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Network slicing for 5G cloud gaming: The game-changing opportunity to drive incremental revenue

inCode, the strategy consulting arm of Ericsson North America, has just released a paper exploring the rise in cloud gaming, the demand for better connectivity among cloud gaming subscribers, and the potential revenue growth for service providers that leverage upcharges from gaming slices.

Head of inCode Consulting, Ericsson

Network slicing for 5G cloud gaming: The game-changing opportunity to drive incremental revenue

Head of inCode Consulting, Ericsson

Head of inCode Consulting, Ericsson

Contributor (+2)

The rise of cloud gaming

Cloud gaming revolutionizes the way gamers play, and 5G helps increase its accessibility to new audiences. By 2031, it's estimated there will be 99 million cloud gaming subscribers in North America, or approximately one-quarter of 5G subscriptions.

As the number of cloud gamers rises, so too does the demand for better connectivity. But how can service providers give cloud gamers what they want while also driving revenue growth in the process?

Before we explore how this is possible, let's first examine what is propelling this rise:

Targeting 'on-the-go' gamers: Cloud gaming providers are implementing a multi-screen strategy to reach new audiences.

Attractive subscriptions: Gamers can play a broad catalog of titles anywhere at affordable monthly fees.

Shift in preferences: Recent trends demonstrate gamers favor streaming over hardware upgrades so long as connectivity demands are met.

Mature cloud-services ecosystem: Facilitates access to computing resources at the network's edge to stream games closer to gamers.

Rapid adoption of 5G: Estimates show 67 percent of cloud gamers will have a 5G device within 5 years, growing to 100 percent by 2031.

As cloud gaming is a fast-growing market, it is important to realize the monetization potential. Why do gamers demand better connectivity? How much would they pay for superior experiences? What revenue gains are possible? The answers could help inform service providers' strategies to realize returns on their 5G investments.

The power-up gamers demand

When it comes to gaming, ensuring accurate content display in response to gamer commands without disrupting the experience is key (cloud gaming needs latencies under 50ms).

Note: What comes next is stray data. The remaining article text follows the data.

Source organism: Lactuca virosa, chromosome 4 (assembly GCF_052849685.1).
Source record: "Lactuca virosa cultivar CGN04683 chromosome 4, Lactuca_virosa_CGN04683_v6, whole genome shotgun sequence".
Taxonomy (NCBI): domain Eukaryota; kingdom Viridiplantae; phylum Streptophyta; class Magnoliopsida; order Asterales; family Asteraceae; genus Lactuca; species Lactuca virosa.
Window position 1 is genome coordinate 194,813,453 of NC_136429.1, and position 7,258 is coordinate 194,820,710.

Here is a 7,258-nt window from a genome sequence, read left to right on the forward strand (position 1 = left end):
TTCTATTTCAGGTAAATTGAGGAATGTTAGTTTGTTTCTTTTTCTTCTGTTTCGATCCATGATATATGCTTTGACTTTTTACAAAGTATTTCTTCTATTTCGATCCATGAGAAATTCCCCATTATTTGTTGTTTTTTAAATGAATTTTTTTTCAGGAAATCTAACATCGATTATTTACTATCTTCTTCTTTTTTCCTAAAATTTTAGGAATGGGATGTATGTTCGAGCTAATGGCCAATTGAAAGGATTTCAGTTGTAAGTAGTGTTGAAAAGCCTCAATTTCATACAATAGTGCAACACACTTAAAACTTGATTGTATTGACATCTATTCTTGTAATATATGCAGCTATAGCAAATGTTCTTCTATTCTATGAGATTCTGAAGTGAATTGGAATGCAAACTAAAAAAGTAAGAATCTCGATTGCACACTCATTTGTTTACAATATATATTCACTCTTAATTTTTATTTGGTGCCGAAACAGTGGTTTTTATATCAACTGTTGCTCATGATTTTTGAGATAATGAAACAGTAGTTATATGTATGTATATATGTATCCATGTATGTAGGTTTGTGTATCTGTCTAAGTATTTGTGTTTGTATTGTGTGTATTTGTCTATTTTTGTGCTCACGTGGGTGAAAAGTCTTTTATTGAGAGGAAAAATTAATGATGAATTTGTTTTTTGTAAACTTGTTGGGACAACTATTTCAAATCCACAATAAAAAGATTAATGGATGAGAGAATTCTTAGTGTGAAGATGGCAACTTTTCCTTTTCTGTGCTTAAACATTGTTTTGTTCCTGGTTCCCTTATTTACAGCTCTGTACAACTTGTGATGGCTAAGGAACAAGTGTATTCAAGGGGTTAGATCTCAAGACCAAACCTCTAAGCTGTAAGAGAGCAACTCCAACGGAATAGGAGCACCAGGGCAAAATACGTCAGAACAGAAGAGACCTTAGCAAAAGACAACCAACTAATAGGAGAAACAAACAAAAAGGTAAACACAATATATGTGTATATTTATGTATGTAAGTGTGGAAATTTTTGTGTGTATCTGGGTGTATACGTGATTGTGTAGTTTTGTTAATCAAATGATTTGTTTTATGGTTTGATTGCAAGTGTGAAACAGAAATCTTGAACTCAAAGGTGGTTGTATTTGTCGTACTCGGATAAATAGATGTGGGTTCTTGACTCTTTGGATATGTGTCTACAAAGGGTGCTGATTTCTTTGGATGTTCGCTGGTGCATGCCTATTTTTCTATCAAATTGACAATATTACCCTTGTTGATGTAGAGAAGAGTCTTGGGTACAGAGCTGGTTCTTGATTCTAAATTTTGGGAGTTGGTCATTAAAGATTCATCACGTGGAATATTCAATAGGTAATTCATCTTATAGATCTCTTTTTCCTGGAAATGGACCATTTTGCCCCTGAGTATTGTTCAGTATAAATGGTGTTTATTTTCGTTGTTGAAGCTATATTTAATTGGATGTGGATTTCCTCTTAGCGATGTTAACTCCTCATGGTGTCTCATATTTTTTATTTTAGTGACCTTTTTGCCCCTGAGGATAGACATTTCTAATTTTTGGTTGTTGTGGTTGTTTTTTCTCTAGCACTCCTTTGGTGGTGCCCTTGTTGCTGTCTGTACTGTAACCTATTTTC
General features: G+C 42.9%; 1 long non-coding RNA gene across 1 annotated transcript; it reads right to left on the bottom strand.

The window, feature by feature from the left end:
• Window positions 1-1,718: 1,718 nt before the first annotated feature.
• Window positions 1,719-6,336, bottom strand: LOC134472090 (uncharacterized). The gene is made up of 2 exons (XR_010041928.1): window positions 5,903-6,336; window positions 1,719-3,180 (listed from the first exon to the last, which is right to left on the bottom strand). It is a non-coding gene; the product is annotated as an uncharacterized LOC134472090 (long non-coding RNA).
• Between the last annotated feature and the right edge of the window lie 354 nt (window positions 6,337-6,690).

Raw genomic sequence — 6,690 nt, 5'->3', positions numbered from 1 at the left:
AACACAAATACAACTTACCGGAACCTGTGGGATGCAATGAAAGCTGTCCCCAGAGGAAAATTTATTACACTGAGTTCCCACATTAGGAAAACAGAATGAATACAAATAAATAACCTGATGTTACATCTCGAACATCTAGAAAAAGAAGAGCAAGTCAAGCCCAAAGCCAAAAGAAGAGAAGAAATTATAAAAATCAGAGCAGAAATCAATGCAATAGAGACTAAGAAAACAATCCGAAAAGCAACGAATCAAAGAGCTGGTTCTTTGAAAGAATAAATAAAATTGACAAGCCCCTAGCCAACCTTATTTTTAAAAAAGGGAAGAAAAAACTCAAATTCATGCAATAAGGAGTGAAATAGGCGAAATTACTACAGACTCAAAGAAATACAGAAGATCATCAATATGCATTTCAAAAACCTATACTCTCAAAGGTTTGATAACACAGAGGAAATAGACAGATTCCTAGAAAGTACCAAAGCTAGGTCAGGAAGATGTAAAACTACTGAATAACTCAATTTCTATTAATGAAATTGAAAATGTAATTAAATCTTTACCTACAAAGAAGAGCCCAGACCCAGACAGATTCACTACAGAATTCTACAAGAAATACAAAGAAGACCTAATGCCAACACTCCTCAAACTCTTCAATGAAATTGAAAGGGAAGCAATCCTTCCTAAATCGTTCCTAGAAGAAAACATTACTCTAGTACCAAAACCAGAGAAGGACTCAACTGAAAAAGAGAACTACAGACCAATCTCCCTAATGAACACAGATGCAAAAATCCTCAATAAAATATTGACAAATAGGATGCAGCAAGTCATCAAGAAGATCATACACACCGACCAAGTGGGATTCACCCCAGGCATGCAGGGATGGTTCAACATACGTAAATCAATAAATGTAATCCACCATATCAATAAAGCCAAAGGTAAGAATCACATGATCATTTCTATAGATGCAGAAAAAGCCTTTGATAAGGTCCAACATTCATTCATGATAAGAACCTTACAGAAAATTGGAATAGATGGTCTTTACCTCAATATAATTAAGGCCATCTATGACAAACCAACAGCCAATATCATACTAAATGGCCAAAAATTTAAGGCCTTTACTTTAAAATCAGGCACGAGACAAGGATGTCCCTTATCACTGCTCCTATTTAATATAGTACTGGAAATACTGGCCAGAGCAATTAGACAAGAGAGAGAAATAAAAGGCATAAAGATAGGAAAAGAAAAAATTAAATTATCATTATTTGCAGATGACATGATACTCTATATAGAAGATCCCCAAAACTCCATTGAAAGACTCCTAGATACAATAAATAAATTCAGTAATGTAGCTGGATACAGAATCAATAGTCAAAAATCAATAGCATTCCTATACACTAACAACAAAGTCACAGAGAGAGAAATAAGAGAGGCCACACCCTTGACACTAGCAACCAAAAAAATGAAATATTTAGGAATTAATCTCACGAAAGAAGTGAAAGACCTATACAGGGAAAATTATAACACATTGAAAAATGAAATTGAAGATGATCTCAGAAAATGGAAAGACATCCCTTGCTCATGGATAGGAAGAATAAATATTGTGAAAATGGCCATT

Imagine you're engaged in an edge-of-your-seat battle in Fortnite. You've painstakingly whittled down your competitors to just one. You locate your opponent and line up the perfect shot, but then…

You experience lag. Your opponent moves and you miss. It didn't matter that you were on top of your game, your connection wasn't.

Unless cloud gaming matches the performance of traditional console/PC gaming, gamers won't be convinced of its worth, regardless of the freedom it enables. Cloud gaming providers understand this and demand stringent requirements from service providers. Xbox and Stadia, for instance, request minimum speeds of between 10 and 15Mbps.

Fortunately, thanks to 5G investments, service providers are well-positioned to manage the infrastructure needed to serve cloud gaming, leveraging 5G's benefits to capitalize on gamers' demands.

Unlocking the next level on the path to monetizing 5G

With network slicing, service providers can assign gamers a differentiated slice every time they start a game on their portable devices, guaranteeing performance metrics like bandwidth and latency. Additionally, with edge infrastructure enabling workload execution closer to subscribers, it's possible to reduce lag times between gamer commands and subsequent actions.

inCode analyzed market trends and studied the major drivers to forecast possible revenue growth. It found that almost 80 percent of cloud gamers would pay more for better connectivity on top of their monthly 5G subscription, identifying one segment that would pay USD 10.99 more for an advanced performance slice and one that would pay USD 5.49 more for a moderate performance slice.

Using this data, inCode simulated a 5G network that serves cloud gamers and mobile broadband subscribers through three slices to estimate the monetization opportunity and the cost of building and operating the 5G sites required to serve this demand.

The simulation found that by leveraging upcharges for enhanced connectivity from gaming slices alone, service providers can expect a 4 percent revenue increase by 2031. Additionally, despite cloud gamers' data usage being significantly higher than average 5G subscribers, the modeled capacity growth plan of the 5G network supports the traffic contribution of both gaming slices and the mobile broadband slice without further capacity expansion and investments.

A win-win for service providers and gamers

Gamers and service providers share a lot of the same goals; collect as many coins as possible, level up your capabilities, reach the next stage on your journey, and achieve top-ranking on the leaderboards.

In this new streaming era, cloud gamers need to rely on more than just razor-sharp reflexes to meet these goals; they also need connectivity that can keep up with the action. By leveraging the capabilities of 5G networks and upcharging for dedicated network slices, subscribers get the gaming experiences they want while service providers unleash new revenue streams. Everyone wins.

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